When Stephen Fletcher tabled his Private Member’s Bills in the Canadian House of Representatives, I started to think about how people die and how utterly important it had been for me to be with my late husband Fred in that process. And I also thought about how much it would have meant to me were our roles to have been reversed.
The room was quiet, the door firmly closed. His sister and her husband were not returning that night; they needed to catch up on lost sleep. For the same reason his brother-in-law, although instantly awake when needed, was dozing on and off on the recliner at the foot of the bed. If there were the usual hospital signs and sounds of constant activity and caring, I wasn’t hearing them. They were out of my range, somewhere else, not there by his bed where I sat. With bars and knobs and levers everywhere, it is not easy to sit close to someone lying in a hospital bed! Nevertheless, at least in my imagination, we were alone, the two of us, together in our own little world.
We held hands under the covers as we had held hands so many times in the forty-nine years we had been married. Well, to be truthful, I held his hand but he didn’t draw it away; perhaps he couldn’t have drawn it away but I knew he would not have wanted to do so. I sensed that he, too, was feeling comfort from that simple contact in this, the most difficult of the many troubling situations we had faced together over the years. But he couldn’t say so. He could no longer speak.
Already, it seemed eons since I had last heard his gentle voice. Was it yesterday? Or, perhaps, the day before that? Time moves at such odd paces when in the company of a dying loved one in a hospital bed. Things move quickly in moments of panic or crisis (not necessarily the same thing) and time keeps pace with them. It moves more slowly as one simply sits and watches. Even then, it had moved at a different speed when he was sleeping peacefully than now, when his laboured breathing was draining the little energy that remained.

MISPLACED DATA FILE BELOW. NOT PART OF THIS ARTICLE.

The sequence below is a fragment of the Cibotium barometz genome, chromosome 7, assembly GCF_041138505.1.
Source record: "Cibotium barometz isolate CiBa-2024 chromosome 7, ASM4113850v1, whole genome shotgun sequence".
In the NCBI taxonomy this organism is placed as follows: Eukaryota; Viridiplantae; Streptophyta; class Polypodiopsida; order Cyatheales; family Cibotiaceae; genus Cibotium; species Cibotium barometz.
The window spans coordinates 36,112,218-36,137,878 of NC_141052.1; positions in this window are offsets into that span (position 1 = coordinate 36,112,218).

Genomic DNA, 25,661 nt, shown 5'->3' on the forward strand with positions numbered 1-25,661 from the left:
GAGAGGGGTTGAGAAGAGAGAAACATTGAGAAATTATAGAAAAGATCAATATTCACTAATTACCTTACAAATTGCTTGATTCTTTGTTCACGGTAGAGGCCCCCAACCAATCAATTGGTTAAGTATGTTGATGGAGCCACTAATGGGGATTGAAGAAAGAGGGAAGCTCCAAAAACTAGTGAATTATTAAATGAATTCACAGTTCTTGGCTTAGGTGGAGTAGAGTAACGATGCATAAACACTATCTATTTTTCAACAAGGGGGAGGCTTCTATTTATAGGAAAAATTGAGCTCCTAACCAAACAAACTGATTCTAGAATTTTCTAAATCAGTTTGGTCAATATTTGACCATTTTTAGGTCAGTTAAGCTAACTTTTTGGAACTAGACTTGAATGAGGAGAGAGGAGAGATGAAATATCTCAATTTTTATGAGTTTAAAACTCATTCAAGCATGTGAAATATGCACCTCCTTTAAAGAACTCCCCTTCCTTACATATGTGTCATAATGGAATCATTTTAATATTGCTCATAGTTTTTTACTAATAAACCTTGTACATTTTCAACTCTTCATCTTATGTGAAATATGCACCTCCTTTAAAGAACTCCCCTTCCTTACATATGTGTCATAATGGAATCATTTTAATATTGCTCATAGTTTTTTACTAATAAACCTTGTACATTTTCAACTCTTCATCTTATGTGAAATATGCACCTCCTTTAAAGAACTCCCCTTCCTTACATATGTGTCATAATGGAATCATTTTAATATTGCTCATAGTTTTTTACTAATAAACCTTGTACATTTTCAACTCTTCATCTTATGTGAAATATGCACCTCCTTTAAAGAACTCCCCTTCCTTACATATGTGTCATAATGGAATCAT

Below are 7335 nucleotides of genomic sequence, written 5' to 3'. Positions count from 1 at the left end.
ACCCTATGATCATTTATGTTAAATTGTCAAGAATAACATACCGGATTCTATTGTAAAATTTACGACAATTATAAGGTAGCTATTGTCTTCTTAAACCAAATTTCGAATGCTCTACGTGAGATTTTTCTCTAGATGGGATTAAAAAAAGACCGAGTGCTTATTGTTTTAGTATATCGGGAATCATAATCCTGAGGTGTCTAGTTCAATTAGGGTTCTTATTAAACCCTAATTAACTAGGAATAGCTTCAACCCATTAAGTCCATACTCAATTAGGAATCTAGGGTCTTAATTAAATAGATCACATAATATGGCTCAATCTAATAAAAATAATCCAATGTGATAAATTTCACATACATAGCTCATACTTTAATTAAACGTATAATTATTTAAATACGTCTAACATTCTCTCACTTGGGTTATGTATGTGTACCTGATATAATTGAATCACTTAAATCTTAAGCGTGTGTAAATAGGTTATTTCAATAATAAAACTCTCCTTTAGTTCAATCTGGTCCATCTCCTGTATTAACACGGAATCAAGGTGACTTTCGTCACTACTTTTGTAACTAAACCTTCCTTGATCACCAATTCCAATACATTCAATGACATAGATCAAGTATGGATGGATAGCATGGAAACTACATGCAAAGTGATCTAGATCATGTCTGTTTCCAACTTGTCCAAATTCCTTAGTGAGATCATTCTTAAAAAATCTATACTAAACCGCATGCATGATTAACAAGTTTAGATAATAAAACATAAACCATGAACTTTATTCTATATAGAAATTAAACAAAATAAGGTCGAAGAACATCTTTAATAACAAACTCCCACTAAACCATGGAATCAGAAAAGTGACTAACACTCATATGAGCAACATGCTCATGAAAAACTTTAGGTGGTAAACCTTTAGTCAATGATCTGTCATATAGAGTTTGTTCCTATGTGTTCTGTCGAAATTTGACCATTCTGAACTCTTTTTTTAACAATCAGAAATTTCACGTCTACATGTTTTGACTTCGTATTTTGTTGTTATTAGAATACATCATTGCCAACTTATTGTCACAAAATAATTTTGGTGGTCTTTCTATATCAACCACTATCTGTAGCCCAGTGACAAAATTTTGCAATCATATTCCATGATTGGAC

It had been a profound shock to both of us to realise how ill he was when we arrived at the doctor’s office a little over a week before to hear the results of tests he had undergone. Despite the many ups and downs in his health during the previous twenty years or so—the seizures, the heart attack, the stroke, the crashing falls, the injuries sustained as a passenger in a car accident—he had always recovered. He was a survivor.
It was a family joke that he survived these seemingly endless blows to his health and well-being only because there were so many books still to be read. Since childhood, he had been an avid, even insatiable, reader. On that first evening in the hospital after the successive moves from doctor’s office to emergency and, finally, to ICU, there had been no time for reading—no time, even, to switch on the e-reader he always carried in his pocket. But the urge had not been tempered by the busyness and the trauma. When I was requested by the ICU nurses to leave the room for a short time as they did some initial tests, he had signaled that he had something to say. He whispered his request that I please slip home (20 kms away) to bring him the first three books from the top shelf to the right of the west window in the library and to, please, be careful on the library step-stool! He was sleeping when I returned. He was comfortable, relatively stable, and closely monitored but I was torn about leaving him, even for a few hours. Eventually, knowing that worse was to come, I was persuaded to go home for a fitful sleep.